The pioneering idea has dramatically reduced re-offending among children who have to apologise for crimes such as shoplifting, criminal damage and graffiti.
Youth Restorative Justice, aimed at those between 10 and 17, has been piloted in eight trial areas and proved so successful it is now set to be rolled out nationwide. It reduces the burden on the police and frees up court time.
Each year about 100,000 young people from 10 to 17 enter the criminal justice system for the first time.
In one of the trial areas alone, re-offending rates among the 1,000-plus shoplifters, vandals and yobs were significantly lower than among those who faced traditional justice such as prison, fines or community service.
Of the 1,065 wrongdoers dealt with in the first 18 months of the project in Norfolk, only 14 per cent have returned to crime after being forced to humble themselves in front of their victims.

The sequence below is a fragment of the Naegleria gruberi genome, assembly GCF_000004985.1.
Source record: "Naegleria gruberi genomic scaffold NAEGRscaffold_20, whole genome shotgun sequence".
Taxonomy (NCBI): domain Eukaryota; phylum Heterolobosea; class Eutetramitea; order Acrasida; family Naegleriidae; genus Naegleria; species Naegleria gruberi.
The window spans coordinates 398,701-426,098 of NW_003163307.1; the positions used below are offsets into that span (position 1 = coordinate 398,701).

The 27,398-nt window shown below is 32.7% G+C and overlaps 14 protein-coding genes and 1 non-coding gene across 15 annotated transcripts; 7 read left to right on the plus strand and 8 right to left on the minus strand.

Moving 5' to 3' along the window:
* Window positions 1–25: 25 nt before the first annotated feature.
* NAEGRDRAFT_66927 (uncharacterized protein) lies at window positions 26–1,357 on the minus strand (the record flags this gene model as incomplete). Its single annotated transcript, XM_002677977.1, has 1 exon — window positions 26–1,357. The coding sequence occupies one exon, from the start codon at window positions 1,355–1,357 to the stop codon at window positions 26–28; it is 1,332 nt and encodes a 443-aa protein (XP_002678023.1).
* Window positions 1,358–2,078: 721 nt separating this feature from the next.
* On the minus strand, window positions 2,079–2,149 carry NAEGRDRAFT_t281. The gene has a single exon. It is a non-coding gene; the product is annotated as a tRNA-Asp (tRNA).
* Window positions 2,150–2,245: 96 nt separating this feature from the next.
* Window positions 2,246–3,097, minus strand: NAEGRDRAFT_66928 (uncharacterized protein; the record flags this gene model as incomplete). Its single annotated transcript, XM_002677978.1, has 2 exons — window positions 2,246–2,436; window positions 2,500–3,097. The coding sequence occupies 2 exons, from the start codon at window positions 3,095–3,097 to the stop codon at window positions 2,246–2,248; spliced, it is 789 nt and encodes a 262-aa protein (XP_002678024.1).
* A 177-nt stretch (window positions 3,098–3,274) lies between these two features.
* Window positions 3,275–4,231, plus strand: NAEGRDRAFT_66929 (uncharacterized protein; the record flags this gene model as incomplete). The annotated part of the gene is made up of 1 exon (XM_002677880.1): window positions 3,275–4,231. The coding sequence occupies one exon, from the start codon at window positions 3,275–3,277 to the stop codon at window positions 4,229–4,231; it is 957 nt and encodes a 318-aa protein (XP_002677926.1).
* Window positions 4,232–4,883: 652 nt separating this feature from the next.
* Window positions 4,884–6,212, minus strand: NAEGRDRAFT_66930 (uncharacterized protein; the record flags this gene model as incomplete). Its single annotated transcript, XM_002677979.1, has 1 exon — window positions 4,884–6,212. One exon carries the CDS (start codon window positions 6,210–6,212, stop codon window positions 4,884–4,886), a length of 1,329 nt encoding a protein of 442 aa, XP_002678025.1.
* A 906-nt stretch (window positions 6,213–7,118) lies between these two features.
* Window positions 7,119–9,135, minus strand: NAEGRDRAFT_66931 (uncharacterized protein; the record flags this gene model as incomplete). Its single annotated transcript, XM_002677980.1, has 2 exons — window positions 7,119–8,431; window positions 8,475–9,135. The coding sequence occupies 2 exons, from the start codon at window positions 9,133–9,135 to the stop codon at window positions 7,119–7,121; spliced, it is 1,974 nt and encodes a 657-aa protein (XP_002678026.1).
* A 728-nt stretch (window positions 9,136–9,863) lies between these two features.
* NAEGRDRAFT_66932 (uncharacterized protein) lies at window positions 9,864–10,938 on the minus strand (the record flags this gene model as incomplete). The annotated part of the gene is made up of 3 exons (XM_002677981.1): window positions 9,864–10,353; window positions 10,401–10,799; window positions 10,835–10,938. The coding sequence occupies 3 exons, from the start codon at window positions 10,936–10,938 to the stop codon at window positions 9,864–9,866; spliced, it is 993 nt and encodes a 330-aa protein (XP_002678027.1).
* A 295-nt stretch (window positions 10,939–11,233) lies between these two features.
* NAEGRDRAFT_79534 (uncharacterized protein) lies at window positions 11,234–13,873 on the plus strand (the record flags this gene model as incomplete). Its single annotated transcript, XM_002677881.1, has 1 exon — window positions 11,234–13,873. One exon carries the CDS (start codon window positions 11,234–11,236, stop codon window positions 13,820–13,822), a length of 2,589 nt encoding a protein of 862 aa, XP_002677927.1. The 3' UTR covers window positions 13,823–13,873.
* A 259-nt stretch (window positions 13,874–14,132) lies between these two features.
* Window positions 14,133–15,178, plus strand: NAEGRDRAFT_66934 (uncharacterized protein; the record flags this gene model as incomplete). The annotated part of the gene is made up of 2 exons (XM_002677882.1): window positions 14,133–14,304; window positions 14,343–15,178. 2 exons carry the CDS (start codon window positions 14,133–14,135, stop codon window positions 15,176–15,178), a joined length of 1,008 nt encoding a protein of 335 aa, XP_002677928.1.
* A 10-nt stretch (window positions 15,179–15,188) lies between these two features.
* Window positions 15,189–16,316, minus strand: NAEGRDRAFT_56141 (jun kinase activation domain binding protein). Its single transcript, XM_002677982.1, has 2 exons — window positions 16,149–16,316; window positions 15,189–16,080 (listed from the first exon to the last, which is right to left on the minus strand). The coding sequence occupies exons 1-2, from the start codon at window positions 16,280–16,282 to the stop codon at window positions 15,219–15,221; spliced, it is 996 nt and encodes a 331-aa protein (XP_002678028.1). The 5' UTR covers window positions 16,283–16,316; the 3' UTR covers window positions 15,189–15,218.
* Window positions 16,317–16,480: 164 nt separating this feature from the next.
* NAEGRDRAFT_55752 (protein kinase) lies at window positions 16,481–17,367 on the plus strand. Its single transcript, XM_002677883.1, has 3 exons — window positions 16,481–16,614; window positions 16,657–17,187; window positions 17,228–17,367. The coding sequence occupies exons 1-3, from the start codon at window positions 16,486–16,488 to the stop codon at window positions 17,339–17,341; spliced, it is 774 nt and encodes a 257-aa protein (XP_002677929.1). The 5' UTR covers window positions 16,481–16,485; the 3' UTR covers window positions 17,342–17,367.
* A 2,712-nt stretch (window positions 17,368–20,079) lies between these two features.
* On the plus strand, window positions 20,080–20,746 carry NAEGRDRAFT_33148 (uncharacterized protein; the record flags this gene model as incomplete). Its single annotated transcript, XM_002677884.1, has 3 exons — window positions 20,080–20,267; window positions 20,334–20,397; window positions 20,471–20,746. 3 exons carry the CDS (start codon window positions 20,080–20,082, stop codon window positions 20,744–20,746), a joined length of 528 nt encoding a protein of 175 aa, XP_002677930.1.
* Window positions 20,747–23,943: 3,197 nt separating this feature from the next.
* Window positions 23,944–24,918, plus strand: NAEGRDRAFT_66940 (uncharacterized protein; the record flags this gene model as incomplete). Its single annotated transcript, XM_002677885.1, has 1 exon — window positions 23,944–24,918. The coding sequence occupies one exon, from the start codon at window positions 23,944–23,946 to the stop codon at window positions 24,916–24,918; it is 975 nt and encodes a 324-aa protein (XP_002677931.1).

The figure falls to eight per cent among juveniles. Across the rest of the justice system in Norfolk, the re-offending rate is about 22 per cent.
Supporters of the scheme insist it is not a soft option.
Peter Merry, of the Association of Chief Police Officers, said: “Some offenders would rather go to prison than face their victim.”
Another trial area is Whitby, North Yorks, where Chief Inspector Nick Warnes said: “It is not a soft option but a proportionate response to minor offences. Parents are very supportive.
“Children can make mistakes. This has been very successful.”